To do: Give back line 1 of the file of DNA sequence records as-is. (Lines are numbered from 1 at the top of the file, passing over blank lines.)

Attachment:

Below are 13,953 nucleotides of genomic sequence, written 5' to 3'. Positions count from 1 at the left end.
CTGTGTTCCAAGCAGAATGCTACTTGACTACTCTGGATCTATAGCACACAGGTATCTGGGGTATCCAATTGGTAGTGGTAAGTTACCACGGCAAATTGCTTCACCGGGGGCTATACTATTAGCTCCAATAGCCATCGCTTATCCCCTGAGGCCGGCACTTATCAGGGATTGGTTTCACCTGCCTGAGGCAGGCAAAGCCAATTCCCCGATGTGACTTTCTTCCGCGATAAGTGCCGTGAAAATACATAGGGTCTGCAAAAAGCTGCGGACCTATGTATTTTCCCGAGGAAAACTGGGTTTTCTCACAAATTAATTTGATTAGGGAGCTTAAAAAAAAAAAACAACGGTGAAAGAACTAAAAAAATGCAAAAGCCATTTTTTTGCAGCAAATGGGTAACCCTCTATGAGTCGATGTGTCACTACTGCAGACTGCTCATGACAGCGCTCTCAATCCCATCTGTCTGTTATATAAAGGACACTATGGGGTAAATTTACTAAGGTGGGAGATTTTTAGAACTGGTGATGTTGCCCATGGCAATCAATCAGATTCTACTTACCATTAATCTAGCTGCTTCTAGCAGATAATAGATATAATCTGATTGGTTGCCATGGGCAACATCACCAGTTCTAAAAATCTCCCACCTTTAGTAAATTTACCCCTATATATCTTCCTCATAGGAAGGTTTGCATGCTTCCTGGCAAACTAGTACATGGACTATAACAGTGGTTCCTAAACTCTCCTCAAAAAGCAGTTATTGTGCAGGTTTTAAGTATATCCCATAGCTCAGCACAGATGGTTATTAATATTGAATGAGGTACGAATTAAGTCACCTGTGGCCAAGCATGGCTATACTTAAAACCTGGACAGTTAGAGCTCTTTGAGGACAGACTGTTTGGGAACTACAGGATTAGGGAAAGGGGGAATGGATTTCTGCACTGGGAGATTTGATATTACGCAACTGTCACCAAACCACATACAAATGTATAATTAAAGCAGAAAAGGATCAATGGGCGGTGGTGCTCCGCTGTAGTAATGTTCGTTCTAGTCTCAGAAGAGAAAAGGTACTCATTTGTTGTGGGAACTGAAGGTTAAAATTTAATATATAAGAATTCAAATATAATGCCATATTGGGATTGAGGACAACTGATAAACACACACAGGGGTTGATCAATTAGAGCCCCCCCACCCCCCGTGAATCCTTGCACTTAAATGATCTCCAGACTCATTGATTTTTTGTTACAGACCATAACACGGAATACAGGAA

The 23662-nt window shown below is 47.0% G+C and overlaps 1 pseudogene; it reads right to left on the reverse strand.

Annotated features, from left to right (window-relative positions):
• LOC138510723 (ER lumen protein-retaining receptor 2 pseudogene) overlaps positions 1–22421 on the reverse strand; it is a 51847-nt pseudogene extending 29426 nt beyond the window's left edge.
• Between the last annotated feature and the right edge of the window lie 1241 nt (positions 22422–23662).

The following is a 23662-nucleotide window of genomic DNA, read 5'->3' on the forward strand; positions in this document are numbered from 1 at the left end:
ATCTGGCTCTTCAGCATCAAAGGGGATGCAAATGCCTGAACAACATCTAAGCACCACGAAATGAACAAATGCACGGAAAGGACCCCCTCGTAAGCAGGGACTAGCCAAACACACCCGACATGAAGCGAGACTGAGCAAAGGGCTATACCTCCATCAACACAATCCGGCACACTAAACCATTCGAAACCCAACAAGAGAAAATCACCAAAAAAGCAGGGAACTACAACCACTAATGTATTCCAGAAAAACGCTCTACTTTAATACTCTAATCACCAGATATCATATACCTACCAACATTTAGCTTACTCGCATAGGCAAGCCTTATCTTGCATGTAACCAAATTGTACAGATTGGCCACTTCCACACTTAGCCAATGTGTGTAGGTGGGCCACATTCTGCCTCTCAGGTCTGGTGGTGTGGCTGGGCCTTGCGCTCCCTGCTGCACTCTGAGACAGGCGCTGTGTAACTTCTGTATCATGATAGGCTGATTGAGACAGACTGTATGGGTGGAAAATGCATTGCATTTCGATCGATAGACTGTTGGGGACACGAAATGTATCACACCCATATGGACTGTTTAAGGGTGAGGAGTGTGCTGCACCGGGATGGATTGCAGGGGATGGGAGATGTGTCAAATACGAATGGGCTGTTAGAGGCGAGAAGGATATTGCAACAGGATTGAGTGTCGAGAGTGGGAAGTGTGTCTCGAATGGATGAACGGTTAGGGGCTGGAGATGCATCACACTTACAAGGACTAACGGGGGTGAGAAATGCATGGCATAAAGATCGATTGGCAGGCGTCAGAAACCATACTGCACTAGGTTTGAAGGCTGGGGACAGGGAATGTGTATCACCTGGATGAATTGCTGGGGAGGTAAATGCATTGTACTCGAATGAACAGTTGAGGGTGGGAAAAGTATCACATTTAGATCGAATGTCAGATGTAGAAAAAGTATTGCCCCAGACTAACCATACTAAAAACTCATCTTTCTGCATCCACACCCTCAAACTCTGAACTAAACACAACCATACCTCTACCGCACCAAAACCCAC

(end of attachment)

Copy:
Below are 13,953 nucleotides of genomic sequence, written 5' to 3'. Positions count from 1 at the left end.